The moon's phases are one of the most familiar sights in the night sky. Every month, we see our lone satellite wax and wane through a series of shapes, taking it from an unmissable full moon down to a tiny sliver of a crescent, briefly disappearing from view entirely and then returning to full once more.
This page was updated on Oct. 3, 2022
What is the moon phase today?
Tonight, Oct. 3, 2022, the moon is at the waxing gibbous phase of its lunar cycle, and is 57% illuminated. The moon is 8 days old — meaning it is that many days into its roughly 30-day cycle.
The cycle at a glance:
-On Sept. 26, a New Moon rose, with the moon's surface appearing completely dark. This is the start of the next lunar cycle.
-On Oct. 2, the moon entered it First Quarter phase where half of the moon's Earth-facing side appears illuminated as the moon waxes toward full illumination.
-On Oct. 9 the next Full Moon rises. The October full moon is also called the Hunter's Moon.
Moon phase calendar
|Date||Phase of the moon||Time (ET)|
|Oct. 9||Full Moon||4:54 p.m.|
|Oct. 17||Third Quarter||1:15 p.m.|
|Oct. 25||New Moon||6:48 a.m.|
|Nov. 1||First Quarter||2:37 a.m.|
|Nov. 8||Full Moon||6:02 a.m.|
|Nov. 16||Third Quarter||8:27 a.m.|
|Nov. 23||New Moon||5:57 p.m.|
|Nov. 30||First Quarter||9:36 a.m.|
|Dec. 7||Full Moon||11:08 p.m.|
|Dec. 16||Third Quarter||3:56 a.m.|
|Dec. 23||New Moon||5:16 a.m.|
|Dec. 29||First Quarter||8:20 p.m.|
As the phases are the moon are caused by the moon's orbit around Earth, they are entirely predictable. In fact, it is possible to work out the dates we'd see these phases for the next 50 million years. Here's what it will look like tonight:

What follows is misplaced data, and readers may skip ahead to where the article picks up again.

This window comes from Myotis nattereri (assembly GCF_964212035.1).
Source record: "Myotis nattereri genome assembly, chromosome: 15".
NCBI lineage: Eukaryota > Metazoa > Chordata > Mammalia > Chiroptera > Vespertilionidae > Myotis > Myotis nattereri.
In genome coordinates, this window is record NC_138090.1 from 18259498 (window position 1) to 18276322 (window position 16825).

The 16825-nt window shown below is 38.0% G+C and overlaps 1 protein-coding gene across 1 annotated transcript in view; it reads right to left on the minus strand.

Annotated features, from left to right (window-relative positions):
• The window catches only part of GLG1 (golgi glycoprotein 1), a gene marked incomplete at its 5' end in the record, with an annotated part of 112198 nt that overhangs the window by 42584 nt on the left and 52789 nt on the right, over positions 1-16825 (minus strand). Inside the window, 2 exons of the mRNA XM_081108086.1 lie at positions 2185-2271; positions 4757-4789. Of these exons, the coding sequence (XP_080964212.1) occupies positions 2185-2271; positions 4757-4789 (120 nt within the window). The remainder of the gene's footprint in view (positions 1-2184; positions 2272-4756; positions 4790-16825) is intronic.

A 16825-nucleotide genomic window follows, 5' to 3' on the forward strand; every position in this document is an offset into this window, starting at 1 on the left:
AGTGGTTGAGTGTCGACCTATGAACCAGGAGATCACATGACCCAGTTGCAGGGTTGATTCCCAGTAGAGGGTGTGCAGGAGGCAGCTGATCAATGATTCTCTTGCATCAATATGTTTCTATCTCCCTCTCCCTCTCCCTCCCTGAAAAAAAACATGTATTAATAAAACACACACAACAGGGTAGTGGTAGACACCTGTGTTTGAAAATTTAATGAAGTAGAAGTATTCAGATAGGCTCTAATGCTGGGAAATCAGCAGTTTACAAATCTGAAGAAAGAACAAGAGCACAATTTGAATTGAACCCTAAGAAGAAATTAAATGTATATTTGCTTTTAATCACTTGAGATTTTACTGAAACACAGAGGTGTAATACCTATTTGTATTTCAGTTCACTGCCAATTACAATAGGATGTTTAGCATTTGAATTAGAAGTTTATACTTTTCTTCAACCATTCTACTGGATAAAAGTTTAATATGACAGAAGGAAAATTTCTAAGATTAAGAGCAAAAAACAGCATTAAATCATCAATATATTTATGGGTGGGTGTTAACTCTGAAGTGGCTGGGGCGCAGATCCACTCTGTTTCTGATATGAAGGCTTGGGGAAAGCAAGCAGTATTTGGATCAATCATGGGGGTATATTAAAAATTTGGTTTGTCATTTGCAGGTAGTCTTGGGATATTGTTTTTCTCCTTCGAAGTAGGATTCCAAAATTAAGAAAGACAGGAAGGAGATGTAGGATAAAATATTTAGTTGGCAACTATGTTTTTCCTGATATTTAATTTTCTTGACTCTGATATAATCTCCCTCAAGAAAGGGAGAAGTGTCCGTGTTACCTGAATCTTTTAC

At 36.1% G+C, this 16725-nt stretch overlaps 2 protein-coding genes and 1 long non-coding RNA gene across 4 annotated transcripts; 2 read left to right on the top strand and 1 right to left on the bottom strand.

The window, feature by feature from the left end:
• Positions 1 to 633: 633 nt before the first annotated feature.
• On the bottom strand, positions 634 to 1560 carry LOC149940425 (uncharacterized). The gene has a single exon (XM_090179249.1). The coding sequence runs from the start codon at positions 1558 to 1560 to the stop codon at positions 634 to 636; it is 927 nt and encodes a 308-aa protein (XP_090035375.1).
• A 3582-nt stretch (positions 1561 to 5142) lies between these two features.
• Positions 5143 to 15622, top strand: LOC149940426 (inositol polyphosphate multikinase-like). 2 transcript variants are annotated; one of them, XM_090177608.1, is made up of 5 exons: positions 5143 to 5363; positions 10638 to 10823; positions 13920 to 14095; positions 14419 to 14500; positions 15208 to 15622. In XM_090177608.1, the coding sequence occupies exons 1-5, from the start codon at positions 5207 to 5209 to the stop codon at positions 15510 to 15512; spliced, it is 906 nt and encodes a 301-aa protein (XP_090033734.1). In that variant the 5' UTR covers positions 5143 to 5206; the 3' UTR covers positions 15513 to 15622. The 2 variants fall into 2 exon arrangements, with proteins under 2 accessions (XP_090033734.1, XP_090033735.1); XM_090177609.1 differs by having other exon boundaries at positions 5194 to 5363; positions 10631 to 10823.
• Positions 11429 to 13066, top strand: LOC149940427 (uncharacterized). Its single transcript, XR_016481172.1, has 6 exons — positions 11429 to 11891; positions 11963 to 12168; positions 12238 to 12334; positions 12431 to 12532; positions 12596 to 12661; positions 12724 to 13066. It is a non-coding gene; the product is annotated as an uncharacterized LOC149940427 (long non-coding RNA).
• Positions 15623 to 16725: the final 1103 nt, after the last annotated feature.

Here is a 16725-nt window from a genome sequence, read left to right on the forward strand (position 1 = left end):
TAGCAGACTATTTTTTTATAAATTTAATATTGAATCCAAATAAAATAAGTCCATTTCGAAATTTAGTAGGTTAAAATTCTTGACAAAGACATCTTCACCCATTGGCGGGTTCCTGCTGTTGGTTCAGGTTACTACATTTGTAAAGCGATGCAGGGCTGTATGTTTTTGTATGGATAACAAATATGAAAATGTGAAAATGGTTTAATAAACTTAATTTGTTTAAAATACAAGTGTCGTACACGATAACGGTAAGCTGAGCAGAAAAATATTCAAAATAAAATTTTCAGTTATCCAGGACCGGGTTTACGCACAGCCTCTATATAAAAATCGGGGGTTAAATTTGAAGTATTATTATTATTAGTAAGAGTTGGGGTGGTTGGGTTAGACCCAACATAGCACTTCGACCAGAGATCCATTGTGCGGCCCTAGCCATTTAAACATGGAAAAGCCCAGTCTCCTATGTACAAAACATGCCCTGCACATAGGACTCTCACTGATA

What are the moon's phases?
We say the moon is "new" when there's no light from the moon reaching Earth. Over time, we begin to see more of it and we say the moon is waxing.
First, we see a waxing crescent, then a so-called “first quarter moon.” It's a slightly confusing name because it actually appears as a half-illuminated moon in the night sky. But if you think about it, the moon can be split into four quarters: two on the side of the moon facing us and then two on the side that faces away from the Earth. During a first quarter moon, skywatchers see a quarter of the entire Moon illuminated.
Next comes a waxing gibbous moon — part way between a first quarter and a full moon. (It comes from an old Middle English word for "hump" because that's the shape it resembles in the night sky.) After the moon is full we say that the moon begins to wane. So a waning gibbous comes first, followed by a last quarter moon, a waning crescent and then a new moon once more.
It takes 29.5 days to go through this cycle of phases once, according to the Lunar and Planetary Institute.
Why does the Moon have phases?
“The moon is only visible to us because it is reflecting the sun's light,” said Dhara Patel, a space expert at the United Kingdom's National Space Centre in Leicester. “Wherever the moon is in its orbit around the Earth, it is always half lit up by the sun.” Patel told Live Science. The same goes for the Earth – half of us experience daylight while the other half experience night.